The Pros and Cons of Individual and
Group Therapies in Substance Rehab
Substance abuse and past trauma often go hand in hand. During the recovery process, speaking with a therapist or counselor is often helpful to help unpack traumatic experiences.
Deciding whether individual or group therapy is better is a personal choice, with advantages and disadvantages to each. Here are some key considerations to remember when determining which option is right for you.
Pro: A Sense of Community and Recognition
One of the overarching benefits of group therapy is the opportunity to connect with others going through similar experiences. Experts from Behavioral Health Centers suggest that facing substance abuse and addiction can be an isolating experience. As humans are naturally inclined to seek social connection, group therapy is an excellent way to relate to others and find a sense of community and recognition. Many people find group therapies more successful than individual therapies.
Con: Hesitation to Share
One of the primary concerns with group therapy is the hesitation to share and be authentic in front of an audience. This proverbial stage fright might limit an individual from sharing their feelings or take longer for a person to open up.
Many patients are also hesitant to share out of potential confidentiality breaches. While all group therapy sessions are designed to be confidential, with individuals forbidden to share information about other patients, peers lack the same professional and legal restrictions as counselors. While confidentiality breaches are rare, the fear of this issue can hold people back from sharing. The one-on-one format lacks this issue.
It's worth noting that some people feel more compelled to share during a group session, as they feel a sense of belonging and community among people who will understand.
Pro: Practicing Interpersonal Communication
Substance abuse and addiction often lead to broken relationships. It's common for people struggling with addiction to make choices that harm their family members and friends. Mending broken relationships and taking ownership are a big part of the recovery process.
Working with a group can help improve interpersonal communication and navigate difficult conversations ahead. It provides an opportunity to run through those conversations and get feedback from a diverse group.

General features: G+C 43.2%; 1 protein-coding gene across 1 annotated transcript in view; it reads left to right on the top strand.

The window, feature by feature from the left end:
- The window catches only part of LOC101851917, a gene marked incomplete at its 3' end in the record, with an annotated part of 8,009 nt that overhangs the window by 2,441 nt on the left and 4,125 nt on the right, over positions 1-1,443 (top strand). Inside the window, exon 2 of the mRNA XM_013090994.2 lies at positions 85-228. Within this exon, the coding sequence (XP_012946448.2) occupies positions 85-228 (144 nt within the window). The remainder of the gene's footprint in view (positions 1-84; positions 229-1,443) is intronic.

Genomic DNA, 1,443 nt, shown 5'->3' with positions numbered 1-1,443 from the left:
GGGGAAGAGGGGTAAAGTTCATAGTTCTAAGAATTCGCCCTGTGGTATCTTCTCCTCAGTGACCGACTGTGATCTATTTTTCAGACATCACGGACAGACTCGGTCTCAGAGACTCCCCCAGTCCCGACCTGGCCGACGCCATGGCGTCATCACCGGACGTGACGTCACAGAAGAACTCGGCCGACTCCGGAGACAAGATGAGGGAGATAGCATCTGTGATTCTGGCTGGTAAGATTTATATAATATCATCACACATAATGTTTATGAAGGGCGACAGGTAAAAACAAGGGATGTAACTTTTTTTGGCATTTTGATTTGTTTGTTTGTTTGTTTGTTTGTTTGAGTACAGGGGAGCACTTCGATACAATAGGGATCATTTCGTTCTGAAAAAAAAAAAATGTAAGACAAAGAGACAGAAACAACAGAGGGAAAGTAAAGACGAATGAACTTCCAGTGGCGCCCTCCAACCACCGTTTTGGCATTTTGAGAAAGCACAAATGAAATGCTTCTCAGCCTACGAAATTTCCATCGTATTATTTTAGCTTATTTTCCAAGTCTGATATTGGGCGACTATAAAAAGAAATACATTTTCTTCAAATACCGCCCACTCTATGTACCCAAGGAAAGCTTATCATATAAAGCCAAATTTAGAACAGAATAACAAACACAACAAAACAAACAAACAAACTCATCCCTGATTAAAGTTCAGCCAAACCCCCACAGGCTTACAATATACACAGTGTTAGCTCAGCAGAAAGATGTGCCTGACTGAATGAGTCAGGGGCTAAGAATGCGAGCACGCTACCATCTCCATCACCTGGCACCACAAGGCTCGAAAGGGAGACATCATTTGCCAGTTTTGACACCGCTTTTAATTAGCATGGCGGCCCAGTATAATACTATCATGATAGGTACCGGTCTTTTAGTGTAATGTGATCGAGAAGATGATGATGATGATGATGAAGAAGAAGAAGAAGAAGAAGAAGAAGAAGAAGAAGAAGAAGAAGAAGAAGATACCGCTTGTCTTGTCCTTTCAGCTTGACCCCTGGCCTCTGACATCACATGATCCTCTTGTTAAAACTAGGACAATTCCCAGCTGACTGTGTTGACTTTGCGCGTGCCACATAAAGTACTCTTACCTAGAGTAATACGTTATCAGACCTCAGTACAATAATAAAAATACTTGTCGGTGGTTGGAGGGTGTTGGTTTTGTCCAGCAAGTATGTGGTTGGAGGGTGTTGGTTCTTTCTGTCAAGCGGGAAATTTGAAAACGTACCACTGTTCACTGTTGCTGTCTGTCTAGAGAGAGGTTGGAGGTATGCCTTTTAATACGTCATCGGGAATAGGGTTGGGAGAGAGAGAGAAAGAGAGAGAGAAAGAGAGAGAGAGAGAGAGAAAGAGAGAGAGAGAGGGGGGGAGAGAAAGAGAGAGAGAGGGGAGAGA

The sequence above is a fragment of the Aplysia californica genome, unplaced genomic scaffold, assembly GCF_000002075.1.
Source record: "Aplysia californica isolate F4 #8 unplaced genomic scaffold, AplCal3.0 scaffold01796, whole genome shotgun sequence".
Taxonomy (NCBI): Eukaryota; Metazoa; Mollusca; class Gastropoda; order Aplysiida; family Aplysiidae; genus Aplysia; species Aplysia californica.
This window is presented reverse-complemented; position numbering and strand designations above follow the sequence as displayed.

Individual therapy can also help improve interpersonal communication, as you can practice with your counselor. However, the group provides a live environment with more variability, which is more aligned with real-world communication.
Con: Potential for Mismatched Personalities
Another notable downside to group therapy is the potential for personality mismatches. Feeling a sense of dislike or animosity toward someone in the group, or having those feelings targeted at you, can be damaging. People who are hurting tend to hurt others. If the goal is to be vulnerable and share emotions, this can be limiting.
While it's possible to experience a mismatch of personalities with a one-on-one therapist, it's typically easier to navigate; a therapist isn't likely to project their hurt at you. Group sessions are moderated by a professional to help minimize conflict, but it can still create a tense atmosphere that's not conducive to sharing.
Pro: Improved Perspective
A therapist is a skilled, educated professional who can offer guidance during the recovery journey. In a group session, you get the benefit of perspective and feedback from people who have been in your shoes, in addition to professional guidance. This aspect of group therapy is a clear advantage over individual treatment.
Con: Limited Relationships
Many people who partake in group therapy form an emotional bond with their peers. However, treatment ends eventually, and it's unlikely that you'll see those people again. This aspect of group therapy can be challenging for many. Depending on your treatment program, there's also the potential for group instability with people constantly coming and going.
Keep these considerations in mind when assessing which type of treatment is right for you. Many substance abuse programs offer a mix of both. Keep an open mind and try to get the most of each session.